Rep. Thomas Suozzi (D-NY) introduced a bill earlier this month that would create a long-term care insurance model using a public-private partnership, and he hopes to get the bill included in the upcoming reconciliation package, according to a spokesperson. Unlike previous long-term care insurance legislation, the bill includes a way to finance the insurance and outlines plans for an education campaign.
Suozzi’s bill would establish a Federal Long-Term Care Trust Fund to pay for catastrophic long-term care for those needing many years of services. The bill seeks to amend the Social Security Act to provide long-term care insurance benefits to people who have reached retirement age and have a chronic illness for at least one year or until death, so long as they’ve applied for long-term care insurance benefits and have contributed to the Federal Long-Term Care Trust Fund for at least six quarters.
The trust fund would be made possible by worker and employer contributions of 0.3% of wages, paid through a social insurance tax. Self-employed people would be taxed at 0.6% of income.
The bill would direct Congress to appropriate $12 million in fiscal years 2022, 2023 and 2024 to initially set up the fund and pay out first benefits. The bill also requests Congress appropriate $50 million for public education related to long-term care. These initial appropriations would be paid back within 10 years after the first appropriations are made.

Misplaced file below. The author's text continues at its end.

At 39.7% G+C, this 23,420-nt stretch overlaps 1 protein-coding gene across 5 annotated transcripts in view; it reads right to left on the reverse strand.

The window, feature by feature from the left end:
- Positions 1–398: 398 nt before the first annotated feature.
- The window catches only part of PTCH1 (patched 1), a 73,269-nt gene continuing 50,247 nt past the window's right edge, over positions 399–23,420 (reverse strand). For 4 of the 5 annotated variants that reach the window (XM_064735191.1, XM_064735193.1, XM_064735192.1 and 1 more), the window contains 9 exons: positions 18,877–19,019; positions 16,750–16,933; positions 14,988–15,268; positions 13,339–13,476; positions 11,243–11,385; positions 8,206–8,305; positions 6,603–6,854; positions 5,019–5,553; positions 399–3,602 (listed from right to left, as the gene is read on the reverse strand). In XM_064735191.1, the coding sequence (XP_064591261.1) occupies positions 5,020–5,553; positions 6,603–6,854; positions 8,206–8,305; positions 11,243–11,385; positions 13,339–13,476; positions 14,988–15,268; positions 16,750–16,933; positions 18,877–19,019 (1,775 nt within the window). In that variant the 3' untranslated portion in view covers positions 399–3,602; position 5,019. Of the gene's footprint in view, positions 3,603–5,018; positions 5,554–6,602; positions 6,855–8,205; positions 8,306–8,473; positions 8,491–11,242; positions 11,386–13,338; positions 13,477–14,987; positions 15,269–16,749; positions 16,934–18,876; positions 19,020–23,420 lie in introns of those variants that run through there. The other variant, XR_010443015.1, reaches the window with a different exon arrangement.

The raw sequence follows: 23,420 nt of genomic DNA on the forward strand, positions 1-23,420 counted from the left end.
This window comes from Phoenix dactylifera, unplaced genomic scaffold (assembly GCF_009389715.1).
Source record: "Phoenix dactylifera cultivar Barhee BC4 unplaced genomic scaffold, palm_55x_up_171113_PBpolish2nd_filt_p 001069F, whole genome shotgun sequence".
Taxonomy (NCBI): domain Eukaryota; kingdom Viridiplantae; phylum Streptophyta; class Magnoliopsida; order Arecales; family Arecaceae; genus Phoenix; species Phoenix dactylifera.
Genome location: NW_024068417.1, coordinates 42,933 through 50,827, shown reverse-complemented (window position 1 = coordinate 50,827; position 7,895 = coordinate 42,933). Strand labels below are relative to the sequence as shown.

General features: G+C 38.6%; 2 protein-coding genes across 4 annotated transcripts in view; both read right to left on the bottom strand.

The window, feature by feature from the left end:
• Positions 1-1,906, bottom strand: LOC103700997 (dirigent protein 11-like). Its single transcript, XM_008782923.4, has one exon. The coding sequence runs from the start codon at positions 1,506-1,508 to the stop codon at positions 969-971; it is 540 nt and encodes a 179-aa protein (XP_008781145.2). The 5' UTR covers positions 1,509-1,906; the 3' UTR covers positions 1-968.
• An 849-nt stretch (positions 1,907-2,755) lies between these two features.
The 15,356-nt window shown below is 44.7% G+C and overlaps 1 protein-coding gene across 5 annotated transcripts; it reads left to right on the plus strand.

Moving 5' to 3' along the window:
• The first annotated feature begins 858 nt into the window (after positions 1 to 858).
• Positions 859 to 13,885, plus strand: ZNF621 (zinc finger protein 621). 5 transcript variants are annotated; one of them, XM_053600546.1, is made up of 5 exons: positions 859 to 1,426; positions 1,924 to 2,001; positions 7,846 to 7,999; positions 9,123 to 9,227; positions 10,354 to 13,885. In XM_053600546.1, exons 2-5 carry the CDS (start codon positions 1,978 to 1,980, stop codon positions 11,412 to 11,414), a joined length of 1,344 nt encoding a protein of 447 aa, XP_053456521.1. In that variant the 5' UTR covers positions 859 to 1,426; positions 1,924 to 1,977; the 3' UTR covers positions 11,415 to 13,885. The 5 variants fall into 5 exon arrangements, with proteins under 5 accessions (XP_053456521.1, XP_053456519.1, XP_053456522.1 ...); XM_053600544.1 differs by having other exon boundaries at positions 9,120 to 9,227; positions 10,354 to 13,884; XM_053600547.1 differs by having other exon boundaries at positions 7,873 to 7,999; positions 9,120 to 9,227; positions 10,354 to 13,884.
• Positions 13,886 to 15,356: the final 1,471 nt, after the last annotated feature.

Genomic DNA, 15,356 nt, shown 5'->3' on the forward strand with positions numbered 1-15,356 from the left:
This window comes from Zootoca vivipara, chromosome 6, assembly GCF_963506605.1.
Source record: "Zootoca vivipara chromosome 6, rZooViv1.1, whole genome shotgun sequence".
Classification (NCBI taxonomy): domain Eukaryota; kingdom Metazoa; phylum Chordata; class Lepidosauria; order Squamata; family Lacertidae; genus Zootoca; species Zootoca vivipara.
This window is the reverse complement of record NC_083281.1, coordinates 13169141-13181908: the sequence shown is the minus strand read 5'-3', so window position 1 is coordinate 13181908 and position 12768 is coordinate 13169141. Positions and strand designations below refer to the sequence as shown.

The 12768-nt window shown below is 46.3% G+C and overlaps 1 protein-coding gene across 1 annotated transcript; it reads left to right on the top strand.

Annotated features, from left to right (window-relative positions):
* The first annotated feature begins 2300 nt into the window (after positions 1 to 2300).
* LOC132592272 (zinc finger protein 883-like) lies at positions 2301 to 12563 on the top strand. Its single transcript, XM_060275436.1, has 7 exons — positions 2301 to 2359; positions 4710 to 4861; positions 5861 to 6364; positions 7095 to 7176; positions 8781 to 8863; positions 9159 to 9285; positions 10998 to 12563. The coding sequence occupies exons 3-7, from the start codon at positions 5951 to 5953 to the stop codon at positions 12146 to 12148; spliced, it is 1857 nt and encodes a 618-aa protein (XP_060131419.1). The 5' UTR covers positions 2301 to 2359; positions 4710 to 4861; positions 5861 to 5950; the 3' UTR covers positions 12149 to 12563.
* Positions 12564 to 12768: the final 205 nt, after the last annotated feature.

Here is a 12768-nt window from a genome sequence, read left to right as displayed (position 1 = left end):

The full benefit paid out to consumers would be around $3,600 a month to start and would be adjusted for inflation, should the bill be enacted. Consumers would receive benefits in cash to use for paying home aides, nursing facility fees or other services.
There would be a waiting period between the onset of a disability and long-term care benefits setting in. Those with lower incomes, up to the 40th percentile, would be eligible for benefits after a one-year waiting period, while those with higher incomes would have longer waiting periods adjusted for their income percentile.
This waiting period should allow private long-term care insurance to become more affordable and comprehensive, said Joanne Lynn, a health and aging policy fellow who authored the bill with Suozzi’s office. Instead of needing to insure people for the duration of their time in long-term care, private companies could offer customizable plans that insure for just a few years, allowing prices to come down, she said.
Lynn said wraparound policies from private insurers likely would also be available to people who want more than $3,600 worth of care afforded through the public program.
“I think it will really regenerate quite a market in long term care insurance,” Lynn said, adding that she has been in contact with insurance companies while drafting the bill.